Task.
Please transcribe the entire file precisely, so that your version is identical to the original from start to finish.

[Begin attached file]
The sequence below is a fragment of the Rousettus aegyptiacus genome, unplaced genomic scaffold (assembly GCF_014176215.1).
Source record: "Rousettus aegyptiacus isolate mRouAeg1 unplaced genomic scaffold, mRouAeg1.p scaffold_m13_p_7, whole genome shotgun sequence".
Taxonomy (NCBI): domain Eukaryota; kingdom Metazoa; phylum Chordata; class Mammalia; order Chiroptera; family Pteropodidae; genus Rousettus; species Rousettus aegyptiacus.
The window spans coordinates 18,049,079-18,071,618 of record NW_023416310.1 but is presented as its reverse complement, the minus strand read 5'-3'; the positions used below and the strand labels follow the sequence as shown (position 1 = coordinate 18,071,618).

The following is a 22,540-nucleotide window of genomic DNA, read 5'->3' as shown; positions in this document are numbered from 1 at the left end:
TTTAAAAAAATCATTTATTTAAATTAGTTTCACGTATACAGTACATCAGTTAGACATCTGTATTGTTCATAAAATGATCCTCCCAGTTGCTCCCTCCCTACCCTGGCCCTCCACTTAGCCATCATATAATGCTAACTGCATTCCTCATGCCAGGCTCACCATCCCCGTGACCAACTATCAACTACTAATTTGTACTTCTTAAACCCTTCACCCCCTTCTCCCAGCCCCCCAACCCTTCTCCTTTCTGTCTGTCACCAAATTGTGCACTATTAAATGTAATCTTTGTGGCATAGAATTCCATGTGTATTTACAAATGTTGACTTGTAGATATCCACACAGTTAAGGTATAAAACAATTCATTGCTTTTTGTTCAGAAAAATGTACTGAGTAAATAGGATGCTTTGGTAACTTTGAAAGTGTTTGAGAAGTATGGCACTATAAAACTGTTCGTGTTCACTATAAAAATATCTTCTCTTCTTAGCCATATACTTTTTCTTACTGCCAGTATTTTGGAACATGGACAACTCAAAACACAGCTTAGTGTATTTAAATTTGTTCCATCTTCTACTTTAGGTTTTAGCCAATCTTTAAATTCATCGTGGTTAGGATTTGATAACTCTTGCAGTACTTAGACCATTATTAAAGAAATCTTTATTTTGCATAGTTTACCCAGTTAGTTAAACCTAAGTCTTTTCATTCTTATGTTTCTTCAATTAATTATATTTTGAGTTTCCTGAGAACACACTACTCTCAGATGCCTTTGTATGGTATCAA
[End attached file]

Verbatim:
The sequence below is a fragment of the Rousettus aegyptiacus genome, unplaced genomic scaffold (assembly GCF_014176215.1).
Source record: "Rousettus aegyptiacus isolate mRouAeg1 unplaced genomic scaffold, mRouAeg1.p scaffold_m13_p_7, whole genome shotgun sequence".
Taxonomy (NCBI): domain Eukaryota; kingdom Metazoa; phylum Chordata; class Mammalia; order Chiroptera; family Pteropodidae; genus Rousettus; species Rousettus aegyptiacus.
The window spans coordinates 18,049,079-18,071,618 of record NW_023416310.1 but is presented as its reverse complement, the minus strand read 5'-3'; the positions used below and the strand labels follow the sequence as shown (position 1 = coordinate 18,071,618).

The following is a 22,540-nucleotide window of genomic DNA, read 5'->3' as shown; positions in this document are numbered from 1 at the left end:
TTTAAAAAAATCATTTATTTAAATTAGTTTCACGTATACAGTACATCAGTTAGACATCTGTATTGTTCATAAAATGATCCTCCCAGTTGCTCCCTCCCTACCCTGGCCCTCCACTTAGCCATCATATAATGCTAACTGCATTCCTCATGCCAGGCTCACCATCCCCGTGACCAACTATCAACTACTAATTTGTACTTCTTAAACCCTTCACCCCCTTCTCCCAGCCCCCCAACCCTTCTCCTTTCTGTCTGTCACCAAATTGTGCACTATTAAATGTAATCTTTGTGGCATAGAATTCCATGTGTATTTACAAATGTTGACTTGTAGATATCCACACAGTTAAGGTATAAAACAATTCATTGCTTTTTGTTCAGAAAAATGTACTGAGTAAATAGGATGCTTTGGTAACTTTGAAAGTGTTTGAGAAGTATGGCACTATAAAACTGTTCGTGTTCACTATAAAAATATCTTCTCTTCTTAGCCATATACTTTTTCTTACTGCCAGTATTTTGGAACATGGACAACTCAAAACACAGCTTAGTGTATTTAAATTTGTTCCATCTTCTACTTTAGGTTTTAGCCAATCTTTAAATTCATCGTGGTTAGGATTTGATAACTCTTGCAGTACTTAGACCATTATTAAAGAAATCTTTATTTTGCATAGTTTACCCAGTTAGTTAAACCTAAGTCTTTTCATTCTTATGTTTCTTCAATTAATTATATTTTGAGTTTCCTGAGAACACACTACTCTCAGATGCCTTTGTATGGTATCAA